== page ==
classes for which some multiple is principal form the torsion subgroup
of the divisor class group. Thus we can reformulate our question as
finding a bound for the torsion subgroup. In order for such a bound to
exist it is critical that our constant field be a finitely generated
extension of the rationals and not an algebraically closed field.
The approach that Risch outlined for determining the bound uses a
technique that has lately come into vogue in many areas of algebraic
manipulation. We take a difficult problem and homomorphically map it
into a simpler domain, hoping to find some technique for lifting the
solution back to the original domain. Although the original {\sl
points of finite order} problem seems quite difficult, Weil (1948)
showed that the problem is easily solvable for function fields in one
variable over finite fields [59]. For these fields the divisor class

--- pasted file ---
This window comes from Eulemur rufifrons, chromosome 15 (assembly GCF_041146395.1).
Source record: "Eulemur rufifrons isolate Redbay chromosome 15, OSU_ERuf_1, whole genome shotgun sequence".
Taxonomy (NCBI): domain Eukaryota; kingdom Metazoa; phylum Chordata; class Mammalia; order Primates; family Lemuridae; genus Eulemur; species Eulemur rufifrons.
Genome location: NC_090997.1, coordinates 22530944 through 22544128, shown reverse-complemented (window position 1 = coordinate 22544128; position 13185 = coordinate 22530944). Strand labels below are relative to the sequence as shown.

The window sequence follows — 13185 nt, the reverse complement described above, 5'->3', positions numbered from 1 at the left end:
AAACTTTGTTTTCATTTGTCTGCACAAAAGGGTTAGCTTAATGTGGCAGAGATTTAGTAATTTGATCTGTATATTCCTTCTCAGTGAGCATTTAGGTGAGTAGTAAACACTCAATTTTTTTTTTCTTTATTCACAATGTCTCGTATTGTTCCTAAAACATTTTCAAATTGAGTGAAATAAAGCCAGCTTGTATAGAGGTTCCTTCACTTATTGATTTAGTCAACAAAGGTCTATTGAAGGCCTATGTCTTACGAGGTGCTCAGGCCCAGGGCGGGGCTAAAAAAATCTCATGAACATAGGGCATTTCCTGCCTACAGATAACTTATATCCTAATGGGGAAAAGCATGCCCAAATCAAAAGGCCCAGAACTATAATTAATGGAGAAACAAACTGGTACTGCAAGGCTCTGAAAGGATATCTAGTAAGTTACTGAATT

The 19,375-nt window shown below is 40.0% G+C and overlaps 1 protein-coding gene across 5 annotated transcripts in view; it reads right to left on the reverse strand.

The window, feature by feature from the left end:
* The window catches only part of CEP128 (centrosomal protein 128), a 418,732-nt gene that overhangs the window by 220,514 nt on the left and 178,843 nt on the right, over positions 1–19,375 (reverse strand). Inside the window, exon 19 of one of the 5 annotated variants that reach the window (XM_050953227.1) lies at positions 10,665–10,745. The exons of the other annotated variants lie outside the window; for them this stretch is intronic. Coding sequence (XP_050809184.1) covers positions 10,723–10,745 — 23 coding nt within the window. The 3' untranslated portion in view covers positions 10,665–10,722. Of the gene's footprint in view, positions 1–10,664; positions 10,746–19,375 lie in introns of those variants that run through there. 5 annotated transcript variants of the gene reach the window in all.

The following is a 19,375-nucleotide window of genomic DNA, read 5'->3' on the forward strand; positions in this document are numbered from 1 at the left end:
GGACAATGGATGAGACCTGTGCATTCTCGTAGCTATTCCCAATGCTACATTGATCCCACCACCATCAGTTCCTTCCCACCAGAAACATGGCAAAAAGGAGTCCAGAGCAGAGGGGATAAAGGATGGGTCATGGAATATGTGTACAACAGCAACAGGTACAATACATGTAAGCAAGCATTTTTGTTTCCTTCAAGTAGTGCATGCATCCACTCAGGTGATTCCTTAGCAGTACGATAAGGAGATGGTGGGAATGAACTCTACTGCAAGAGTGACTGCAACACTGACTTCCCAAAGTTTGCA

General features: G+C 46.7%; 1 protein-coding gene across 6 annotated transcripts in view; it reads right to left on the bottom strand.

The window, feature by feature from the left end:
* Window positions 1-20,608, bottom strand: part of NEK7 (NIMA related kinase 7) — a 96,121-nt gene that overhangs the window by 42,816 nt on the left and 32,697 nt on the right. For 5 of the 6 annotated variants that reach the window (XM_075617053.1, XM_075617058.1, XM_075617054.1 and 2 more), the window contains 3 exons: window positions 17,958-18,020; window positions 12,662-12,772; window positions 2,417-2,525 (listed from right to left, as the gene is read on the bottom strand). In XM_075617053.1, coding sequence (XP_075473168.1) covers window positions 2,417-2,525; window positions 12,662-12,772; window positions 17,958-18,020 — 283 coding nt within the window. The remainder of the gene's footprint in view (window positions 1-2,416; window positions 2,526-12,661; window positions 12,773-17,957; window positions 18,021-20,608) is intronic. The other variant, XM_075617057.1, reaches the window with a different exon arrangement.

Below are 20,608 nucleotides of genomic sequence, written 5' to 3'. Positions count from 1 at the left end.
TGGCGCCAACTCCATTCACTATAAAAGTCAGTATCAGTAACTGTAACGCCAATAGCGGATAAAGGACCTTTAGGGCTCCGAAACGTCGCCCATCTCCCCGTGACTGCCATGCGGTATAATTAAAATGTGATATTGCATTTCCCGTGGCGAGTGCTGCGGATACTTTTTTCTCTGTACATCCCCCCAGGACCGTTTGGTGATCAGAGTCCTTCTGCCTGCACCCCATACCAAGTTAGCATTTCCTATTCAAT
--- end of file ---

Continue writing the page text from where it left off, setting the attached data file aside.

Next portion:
group is finite and Weil's rationality formula for the zeta function
shows that the order of the class group can be computed by counting
points on a non-singular model. Using Weil's proof of the extended
Riemann hypothesis for such fields we can explicitly give bounds for
the divisor class group over a finite field. An upper bound is
$(\sqrt{q} + 1)^{2g}$ where $q$ is the order of the finite field and
$g$ is the genus, and we obtain a lower bound of
$(\sqrt{q} - 1)^{2g}$.
The natural approach to reducing our problem is ``reduction mod $p$,''
where $p$ is the prime ideal for some discrete valuation of our
constant field, e.g. if the constant field is ${\bf Q}$ then $p$ will
be a prime ideal in ${\bf Z}$. But we must verify when such a
reduction is ``good'', i.e. gives us useful information for
determining our bound. Risch observed [47] that if we get a projective
non-singular model for our function field and if its reduction mod $p$
is still non-singular then the reduction is good. This means that the
induced homomorphism of divisor class groups is injective for all
divisors whose order is relatively prime to the characteristic of the
finite field ([51] or [54]). Since the torsion subgroup is a finite
abelian group, it can be decomposed into a product of the group of